I guess I should start with the dress story. The excitement of my impending trip to France inspired me to make a dress. Not really a dress, it's the Schoolhouse Tunic. It was beautiful, made from a natural linen and I loved wearing it. The first time ... and most of the second time.
The night of the wine and cheese pairing, we stayed out on the terrace, well primed for talking. I was telling some story, gesturing with my hands as I do and well, you know. Pffftttt! (which rhymes with what I really said.) There went my glass of wine, red wine, all over the bottom of my beautiful dress. Kind Laura from the kitchen brought out a bottle of Wine Away and I excused myself to get to work. It was nearly midnight. I did what I could but it didn't seem to be working. (Actually it was doing just fine.) I applied the magic formula again. Still there. Impatient and a little panicked, I got out my travel bottle of detergent and decided to assist with stain treatment. Finally, I went to sleep and got up two hours later panicked (again) and remembering that the detergent is probably too harsh for that unbleached linen. Sure is. So at 2 a.m. I was washing my dress in the sink. The wine was indeed gone, but so was the color. Pffftttt.
At breakfast, I could laugh about it.
All was not lost, I did have the option of cutting it to a shorter length (view 2 on the pattern), but I thought I might as well bring it with me to the woad field where we were going to dye all our prewashed linens. You never know. Wow, you would not have believed the volume of linens, cottons, wools, silks that we had accumulated for the day! There must not have been a single linen sheet left in all of southern France.
So. To the woad. So, so awesome! Woad is not indigo, but is a natural dye derived from organic woad plant material. The process and formula dates back to the 15th century and is particularly important to Toulouse and its history. Originally woad blue was reserved for the Royals and the color blue has special meaning throughout French history and language (sacre bleu!). Indeed, Napoleon's troops wore uniforms dyed roughly the same way as our pieces. Minus the male urine collected outside taverns. There's a work-around for that now. But they probably didn't have as much crazy fun as we did.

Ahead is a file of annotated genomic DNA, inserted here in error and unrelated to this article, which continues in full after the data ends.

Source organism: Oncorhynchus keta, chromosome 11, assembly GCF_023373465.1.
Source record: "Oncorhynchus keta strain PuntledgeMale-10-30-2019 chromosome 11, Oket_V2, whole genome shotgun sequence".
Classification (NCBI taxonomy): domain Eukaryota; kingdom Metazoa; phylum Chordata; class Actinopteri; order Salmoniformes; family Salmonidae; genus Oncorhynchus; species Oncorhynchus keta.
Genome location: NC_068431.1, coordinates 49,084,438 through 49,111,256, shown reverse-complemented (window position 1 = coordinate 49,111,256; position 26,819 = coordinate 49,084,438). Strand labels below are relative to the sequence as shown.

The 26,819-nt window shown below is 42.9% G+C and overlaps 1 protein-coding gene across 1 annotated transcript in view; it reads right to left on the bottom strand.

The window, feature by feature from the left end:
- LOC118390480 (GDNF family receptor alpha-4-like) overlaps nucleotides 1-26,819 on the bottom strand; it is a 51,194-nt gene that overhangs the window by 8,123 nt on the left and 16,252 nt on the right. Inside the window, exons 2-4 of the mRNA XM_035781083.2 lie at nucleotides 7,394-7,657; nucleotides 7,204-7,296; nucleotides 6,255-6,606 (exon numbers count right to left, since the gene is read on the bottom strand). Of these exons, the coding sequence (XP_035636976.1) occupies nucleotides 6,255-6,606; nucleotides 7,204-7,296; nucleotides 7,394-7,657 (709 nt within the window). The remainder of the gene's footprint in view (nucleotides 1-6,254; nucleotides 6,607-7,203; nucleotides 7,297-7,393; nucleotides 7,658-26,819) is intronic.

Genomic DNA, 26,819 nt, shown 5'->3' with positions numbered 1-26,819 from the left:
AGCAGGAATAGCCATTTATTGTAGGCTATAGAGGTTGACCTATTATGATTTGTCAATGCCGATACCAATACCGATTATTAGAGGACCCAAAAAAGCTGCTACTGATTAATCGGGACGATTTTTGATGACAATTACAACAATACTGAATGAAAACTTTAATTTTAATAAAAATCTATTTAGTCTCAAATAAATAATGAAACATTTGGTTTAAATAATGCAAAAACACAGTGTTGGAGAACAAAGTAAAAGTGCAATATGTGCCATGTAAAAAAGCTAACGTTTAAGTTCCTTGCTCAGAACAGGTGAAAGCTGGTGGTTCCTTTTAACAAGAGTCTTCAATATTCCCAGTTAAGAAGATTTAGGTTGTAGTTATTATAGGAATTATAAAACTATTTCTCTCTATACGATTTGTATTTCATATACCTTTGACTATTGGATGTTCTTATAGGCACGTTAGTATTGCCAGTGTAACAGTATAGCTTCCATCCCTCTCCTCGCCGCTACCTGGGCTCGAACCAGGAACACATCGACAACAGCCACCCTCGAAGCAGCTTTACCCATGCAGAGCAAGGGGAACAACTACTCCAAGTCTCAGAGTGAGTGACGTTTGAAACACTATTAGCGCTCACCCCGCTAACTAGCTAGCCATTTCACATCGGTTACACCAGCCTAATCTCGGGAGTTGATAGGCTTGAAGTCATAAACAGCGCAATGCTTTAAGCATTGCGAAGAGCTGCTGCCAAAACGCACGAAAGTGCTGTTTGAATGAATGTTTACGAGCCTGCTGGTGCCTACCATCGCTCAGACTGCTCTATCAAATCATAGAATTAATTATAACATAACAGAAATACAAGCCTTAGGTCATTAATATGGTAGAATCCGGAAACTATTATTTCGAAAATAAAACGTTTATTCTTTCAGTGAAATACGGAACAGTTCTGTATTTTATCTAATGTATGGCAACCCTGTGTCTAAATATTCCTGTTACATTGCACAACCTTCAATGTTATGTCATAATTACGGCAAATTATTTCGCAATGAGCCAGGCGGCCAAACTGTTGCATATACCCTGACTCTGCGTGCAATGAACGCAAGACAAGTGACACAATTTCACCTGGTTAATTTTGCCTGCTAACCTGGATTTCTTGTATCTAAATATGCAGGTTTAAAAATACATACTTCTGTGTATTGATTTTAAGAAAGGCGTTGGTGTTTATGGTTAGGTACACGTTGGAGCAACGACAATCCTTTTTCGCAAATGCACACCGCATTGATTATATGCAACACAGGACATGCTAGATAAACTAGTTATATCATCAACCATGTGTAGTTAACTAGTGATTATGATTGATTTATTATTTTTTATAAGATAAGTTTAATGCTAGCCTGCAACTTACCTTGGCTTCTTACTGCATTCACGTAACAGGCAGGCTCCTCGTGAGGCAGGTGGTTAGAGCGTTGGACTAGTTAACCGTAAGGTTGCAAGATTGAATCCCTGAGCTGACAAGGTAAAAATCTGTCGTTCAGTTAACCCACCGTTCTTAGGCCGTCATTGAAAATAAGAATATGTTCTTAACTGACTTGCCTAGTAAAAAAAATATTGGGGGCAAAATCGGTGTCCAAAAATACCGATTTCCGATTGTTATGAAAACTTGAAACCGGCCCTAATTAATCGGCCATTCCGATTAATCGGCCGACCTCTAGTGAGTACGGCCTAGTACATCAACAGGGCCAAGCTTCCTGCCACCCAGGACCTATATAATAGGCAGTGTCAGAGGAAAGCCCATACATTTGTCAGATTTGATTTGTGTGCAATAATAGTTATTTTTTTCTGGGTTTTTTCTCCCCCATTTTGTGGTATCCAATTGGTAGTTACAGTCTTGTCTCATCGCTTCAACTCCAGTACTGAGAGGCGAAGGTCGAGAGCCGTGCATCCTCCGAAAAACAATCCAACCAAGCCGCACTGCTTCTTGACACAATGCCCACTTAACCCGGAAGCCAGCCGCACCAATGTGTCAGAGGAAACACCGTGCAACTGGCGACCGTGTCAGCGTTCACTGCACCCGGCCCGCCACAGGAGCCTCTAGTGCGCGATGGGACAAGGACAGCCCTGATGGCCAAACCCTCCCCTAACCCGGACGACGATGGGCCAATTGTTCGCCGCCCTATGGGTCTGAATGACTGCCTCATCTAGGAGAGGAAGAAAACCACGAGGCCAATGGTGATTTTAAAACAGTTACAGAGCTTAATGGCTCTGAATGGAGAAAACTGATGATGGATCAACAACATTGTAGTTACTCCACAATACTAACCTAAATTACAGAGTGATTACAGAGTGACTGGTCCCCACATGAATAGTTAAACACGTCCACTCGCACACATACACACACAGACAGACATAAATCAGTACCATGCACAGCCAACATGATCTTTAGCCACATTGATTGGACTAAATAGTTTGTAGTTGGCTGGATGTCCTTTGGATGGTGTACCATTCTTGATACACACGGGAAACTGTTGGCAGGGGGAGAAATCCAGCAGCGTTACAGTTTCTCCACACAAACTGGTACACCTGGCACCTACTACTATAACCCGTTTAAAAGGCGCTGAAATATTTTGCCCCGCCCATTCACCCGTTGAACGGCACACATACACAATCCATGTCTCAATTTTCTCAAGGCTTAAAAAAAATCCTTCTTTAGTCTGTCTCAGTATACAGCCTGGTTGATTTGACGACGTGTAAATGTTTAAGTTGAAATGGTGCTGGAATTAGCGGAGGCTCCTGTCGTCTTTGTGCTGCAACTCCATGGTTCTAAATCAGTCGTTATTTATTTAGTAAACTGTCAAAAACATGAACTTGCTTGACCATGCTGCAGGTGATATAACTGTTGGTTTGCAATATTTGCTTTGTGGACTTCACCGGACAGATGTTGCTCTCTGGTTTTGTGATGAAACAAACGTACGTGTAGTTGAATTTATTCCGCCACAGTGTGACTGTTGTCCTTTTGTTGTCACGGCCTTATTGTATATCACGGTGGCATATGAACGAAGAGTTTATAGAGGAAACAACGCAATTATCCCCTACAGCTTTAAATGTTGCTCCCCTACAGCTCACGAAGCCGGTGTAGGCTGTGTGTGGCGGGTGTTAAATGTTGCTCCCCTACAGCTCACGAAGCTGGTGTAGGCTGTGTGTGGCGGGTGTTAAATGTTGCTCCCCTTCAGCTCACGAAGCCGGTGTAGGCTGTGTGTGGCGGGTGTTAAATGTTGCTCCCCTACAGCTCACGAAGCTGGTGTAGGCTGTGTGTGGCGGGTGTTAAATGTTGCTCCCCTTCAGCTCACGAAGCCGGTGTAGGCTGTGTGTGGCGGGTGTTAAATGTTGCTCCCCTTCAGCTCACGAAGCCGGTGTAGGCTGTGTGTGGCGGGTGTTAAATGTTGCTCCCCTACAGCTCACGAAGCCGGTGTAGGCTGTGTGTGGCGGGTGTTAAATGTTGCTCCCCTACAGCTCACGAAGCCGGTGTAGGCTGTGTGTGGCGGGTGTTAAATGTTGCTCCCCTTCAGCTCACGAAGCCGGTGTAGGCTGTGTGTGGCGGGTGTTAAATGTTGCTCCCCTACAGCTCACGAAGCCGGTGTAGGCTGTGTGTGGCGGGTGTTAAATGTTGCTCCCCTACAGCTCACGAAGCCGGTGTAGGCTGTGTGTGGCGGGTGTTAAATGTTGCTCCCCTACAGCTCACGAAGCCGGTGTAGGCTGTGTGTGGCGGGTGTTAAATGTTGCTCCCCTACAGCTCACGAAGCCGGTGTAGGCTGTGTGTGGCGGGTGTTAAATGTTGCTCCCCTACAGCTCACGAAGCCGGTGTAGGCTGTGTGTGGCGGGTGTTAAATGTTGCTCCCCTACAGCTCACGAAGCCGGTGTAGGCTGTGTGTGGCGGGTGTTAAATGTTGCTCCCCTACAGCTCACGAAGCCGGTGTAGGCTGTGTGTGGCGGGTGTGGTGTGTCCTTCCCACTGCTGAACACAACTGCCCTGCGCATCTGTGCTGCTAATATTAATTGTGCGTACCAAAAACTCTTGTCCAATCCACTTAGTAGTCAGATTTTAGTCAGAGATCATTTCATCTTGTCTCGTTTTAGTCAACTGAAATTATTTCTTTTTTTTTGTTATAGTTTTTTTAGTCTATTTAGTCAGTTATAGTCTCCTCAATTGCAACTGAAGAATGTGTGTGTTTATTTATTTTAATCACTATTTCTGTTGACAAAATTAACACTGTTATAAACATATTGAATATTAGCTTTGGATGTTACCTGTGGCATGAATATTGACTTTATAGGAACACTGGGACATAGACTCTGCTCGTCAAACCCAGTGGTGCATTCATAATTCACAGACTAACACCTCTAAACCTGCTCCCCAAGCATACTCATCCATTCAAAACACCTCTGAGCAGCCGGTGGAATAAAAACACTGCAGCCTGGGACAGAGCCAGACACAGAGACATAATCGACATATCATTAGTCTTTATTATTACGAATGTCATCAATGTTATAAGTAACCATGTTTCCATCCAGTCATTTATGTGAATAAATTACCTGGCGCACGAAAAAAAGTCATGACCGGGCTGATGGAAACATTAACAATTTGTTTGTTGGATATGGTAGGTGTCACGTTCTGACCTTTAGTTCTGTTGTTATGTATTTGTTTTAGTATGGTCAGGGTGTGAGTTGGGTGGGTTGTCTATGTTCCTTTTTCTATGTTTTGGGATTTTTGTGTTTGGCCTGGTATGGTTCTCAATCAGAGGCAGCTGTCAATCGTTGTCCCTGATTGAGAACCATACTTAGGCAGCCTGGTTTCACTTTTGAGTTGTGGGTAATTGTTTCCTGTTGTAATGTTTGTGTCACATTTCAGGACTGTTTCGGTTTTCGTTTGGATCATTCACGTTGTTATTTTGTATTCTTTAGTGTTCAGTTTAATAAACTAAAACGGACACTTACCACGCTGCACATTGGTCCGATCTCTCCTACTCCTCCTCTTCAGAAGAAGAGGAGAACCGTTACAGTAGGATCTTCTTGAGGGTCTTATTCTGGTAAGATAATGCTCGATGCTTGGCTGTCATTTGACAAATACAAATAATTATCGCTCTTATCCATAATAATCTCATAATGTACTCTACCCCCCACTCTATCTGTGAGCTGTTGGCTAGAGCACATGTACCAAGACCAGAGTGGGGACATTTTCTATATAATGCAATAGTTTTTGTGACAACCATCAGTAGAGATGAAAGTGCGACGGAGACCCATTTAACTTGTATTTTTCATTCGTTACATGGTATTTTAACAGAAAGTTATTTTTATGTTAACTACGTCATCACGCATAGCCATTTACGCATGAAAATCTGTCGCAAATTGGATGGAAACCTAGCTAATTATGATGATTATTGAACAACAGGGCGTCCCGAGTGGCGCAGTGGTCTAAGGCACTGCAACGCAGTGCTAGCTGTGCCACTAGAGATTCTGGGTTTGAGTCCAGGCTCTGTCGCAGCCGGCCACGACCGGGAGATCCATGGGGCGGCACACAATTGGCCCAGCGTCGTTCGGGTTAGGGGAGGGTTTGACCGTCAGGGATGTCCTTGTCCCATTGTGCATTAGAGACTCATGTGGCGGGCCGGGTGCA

Susan showed us some shibori techniques which inspired a creative flurry of wrapping, tying and stitching before dipping our pieces into the dye bath.
Here's what happens. Denise and Annette prepared woad vats in advance. There's some feeding and fermenting that reminded me of sourdough bread-making formulas. It's complicated and I'm pretty sure I'll never do this again unless Denise is there.
A clean textile made of natural material is placed into the woad bath for a few minutes.
When it's lifted out, it's yellow then greenish. But as soon as the sunlight and air reach the fiber, the color changes to blue.
And then the process is repeated again and again (sometimes up to 7 times) until it is truly, madly, deeply blue. Forever.
We dyed everything we had. All day long.
I finally consulted with Denise about my dress. Given the damaged fiber, the fabric would take the dye unevenly and the bleach flaws might still show, so I decided to experiment with some rubber bands and pleats before dipping it. Good old fashioned tie-dye, also known as shibori.
Ta-da! So pretty, right? I love it even more than the first incarnation. And the story it tells is my favorite part.
And finally left the woad-wide web ....
To go off into the exquisitely woaded night.